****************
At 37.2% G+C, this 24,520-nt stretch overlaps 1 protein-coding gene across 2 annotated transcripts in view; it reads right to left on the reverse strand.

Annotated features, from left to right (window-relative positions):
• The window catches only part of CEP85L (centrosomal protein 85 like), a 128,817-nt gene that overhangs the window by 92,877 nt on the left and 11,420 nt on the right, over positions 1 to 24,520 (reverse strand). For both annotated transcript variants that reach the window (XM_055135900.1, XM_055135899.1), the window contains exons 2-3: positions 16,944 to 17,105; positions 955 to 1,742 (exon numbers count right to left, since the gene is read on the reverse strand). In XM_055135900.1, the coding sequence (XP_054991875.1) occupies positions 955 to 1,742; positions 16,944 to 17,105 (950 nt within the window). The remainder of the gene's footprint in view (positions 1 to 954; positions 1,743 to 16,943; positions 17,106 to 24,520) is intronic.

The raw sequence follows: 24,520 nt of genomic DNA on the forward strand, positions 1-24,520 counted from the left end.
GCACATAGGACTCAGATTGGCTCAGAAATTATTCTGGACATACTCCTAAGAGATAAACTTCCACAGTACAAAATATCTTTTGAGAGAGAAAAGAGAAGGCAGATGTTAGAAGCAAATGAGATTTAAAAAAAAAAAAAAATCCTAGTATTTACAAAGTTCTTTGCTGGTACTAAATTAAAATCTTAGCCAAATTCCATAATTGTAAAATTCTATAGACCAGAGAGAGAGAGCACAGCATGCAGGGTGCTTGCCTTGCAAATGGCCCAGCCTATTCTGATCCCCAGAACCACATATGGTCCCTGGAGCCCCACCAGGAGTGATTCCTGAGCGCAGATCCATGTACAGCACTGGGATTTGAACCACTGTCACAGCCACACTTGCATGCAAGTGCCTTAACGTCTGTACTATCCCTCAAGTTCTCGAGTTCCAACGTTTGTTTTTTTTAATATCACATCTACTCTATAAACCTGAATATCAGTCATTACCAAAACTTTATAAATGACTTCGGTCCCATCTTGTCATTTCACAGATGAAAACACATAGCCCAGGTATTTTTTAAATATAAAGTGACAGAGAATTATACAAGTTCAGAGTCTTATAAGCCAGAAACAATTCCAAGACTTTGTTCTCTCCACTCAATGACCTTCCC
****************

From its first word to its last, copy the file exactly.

At 37.2% G+C, this 24,520-nt stretch overlaps 1 protein-coding gene across 2 annotated transcripts in view; it reads right to left on the reverse strand.

Annotated features, from left to right (window-relative positions):
• The window catches only part of CEP85L (centrosomal protein 85 like), a 128,817-nt gene that overhangs the window by 92,877 nt on the left and 11,420 nt on the right, over positions 1 to 24,520 (reverse strand). For both annotated transcript variants that reach the window (XM_055135900.1, XM_055135899.1), the window contains exons 2-3: positions 16,944 to 17,105; positions 955 to 1,742 (exon numbers count right to left, since the gene is read on the reverse strand). In XM_055135900.1, the coding sequence (XP_054991875.1) occupies positions 955 to 1,742; positions 16,944 to 17,105 (950 nt within the window). The remainder of the gene's footprint in view (positions 1 to 954; positions 1,743 to 16,943; positions 17,106 to 24,520) is intronic.

The raw sequence follows: 24,520 nt of genomic DNA on the forward strand, positions 1-24,520 counted from the left end.
GCACATAGGACTCAGATTGGCTCAGAAATTATTCTGGACATACTCCTAAGAGATAAACTTCCACAGTACAAAATATCTTTTGAGAGAGAAAAGAGAAGGCAGATGTTAGAAGCAAATGAGATTTAAAAAAAAAAAAAAATCCTAGTATTTACAAAGTTCTTTGCTGGTACTAAATTAAAATCTTAGCCAAATTCCATAATTGTAAAATTCTATAGACCAGAGAGAGAGAGCACAGCATGCAGGGTGCTTGCCTTGCAAATGGCCCAGCCTATTCTGATCCCCAGAACCACATATGGTCCCTGGAGCCCCACCAGGAGTGATTCCTGAGCGCAGATCCATGTACAGCACTGGGATTTGAACCACTGTCACAGCCACACTTGCATGCAAGTGCCTTAACGTCTGTACTATCCCTCAAGTTCTCGAGTTCCAACGTTTGTTTTTTTTAATATCACATCTACTCTATAAACCTGAATATCAGTCATTACCAAAACTTTATAAATGACTTCGGTCCCATCTTGTCATTTCACAGATGAAAACACATAGCCCAGGTATTTTTTAAATATAAAGTGACAGAGAATTATACAAGTTCAGAGTCTTATAAGCCAGAAACAATTCCAAGACTTTGTTCTCTCCACTCAATGACCTTCCC